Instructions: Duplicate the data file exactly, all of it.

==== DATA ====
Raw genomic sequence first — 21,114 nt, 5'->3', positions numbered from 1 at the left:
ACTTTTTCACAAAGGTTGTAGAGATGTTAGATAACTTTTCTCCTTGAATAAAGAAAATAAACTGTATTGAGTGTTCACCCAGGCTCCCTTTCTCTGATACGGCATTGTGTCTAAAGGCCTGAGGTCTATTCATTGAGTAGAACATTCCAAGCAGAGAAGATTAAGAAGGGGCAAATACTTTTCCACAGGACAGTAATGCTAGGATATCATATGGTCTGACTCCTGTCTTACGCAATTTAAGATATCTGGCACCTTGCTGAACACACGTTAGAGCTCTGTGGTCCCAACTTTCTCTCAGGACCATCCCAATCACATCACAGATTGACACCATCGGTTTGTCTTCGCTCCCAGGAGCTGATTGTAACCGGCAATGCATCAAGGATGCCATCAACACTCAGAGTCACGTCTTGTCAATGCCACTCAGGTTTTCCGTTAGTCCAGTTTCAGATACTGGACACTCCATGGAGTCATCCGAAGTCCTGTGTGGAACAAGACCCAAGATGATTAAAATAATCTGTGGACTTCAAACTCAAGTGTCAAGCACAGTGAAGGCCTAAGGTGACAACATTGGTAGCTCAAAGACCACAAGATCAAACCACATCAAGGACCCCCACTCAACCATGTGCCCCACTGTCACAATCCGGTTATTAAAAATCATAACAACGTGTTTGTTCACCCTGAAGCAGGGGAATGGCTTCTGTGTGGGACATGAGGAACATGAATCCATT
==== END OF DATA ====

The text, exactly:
Raw genomic sequence first — 21,114 nt, 5'->3', positions numbered from 1 at the left:
ACTTTTTCACAAAGGTTGTAGAGATGTTAGATAACTTTTCTCCTTGAATAAAGAAAATAAACTGTATTGAGTGTTCACCCAGGCTCCCTTTCTCTGATACGGCATTGTGTCTAAAGGCCTGAGGTCTATTCATTGAGTAGAACATTCCAAGCAGAGAAGATTAAGAAGGGGCAAATACTTTTCCACAGGACAGTAATGCTAGGATATCATATGGTCTGACTCCTGTCTTACGCAATTTAAGATATCTGGCACCTTGCTGAACACACGTTAGAGCTCTGTGGTCCCAACTTTCTCTCAGGACCATCCCAATCACATCACAGATTGACACCATCGGTTTGTCTTCGCTCCCAGGAGCTGATTGTAACCGGCAATGCATCAAGGATGCCATCAACACTCAGAGTCACGTCTTGTCAATGCCACTCAGGTTTTCCGTTAGTCCAGTTTCAGATACTGGACACTCCATGGAGTCATCCGAAGTCCTGTGTGGAACAAGACCCAAGATGATTAAAATAATCTGTGGACTTCAAACTCAAGTGTCAAGCACAGTGAAGGCCTAAGGTGACAACATTGGTAGCTCAAAGACCACAAGATCAAACCACATCAAGGACCCCCACTCAACCATGTGCCCCACTGTCACAATCCGGTTATTAAAAATCATAACAACGTGTTTGTTCACCCTGAAGCAGGGGAATGGCTTCTGTGTGGGACATGAGGAACATGAATCCATT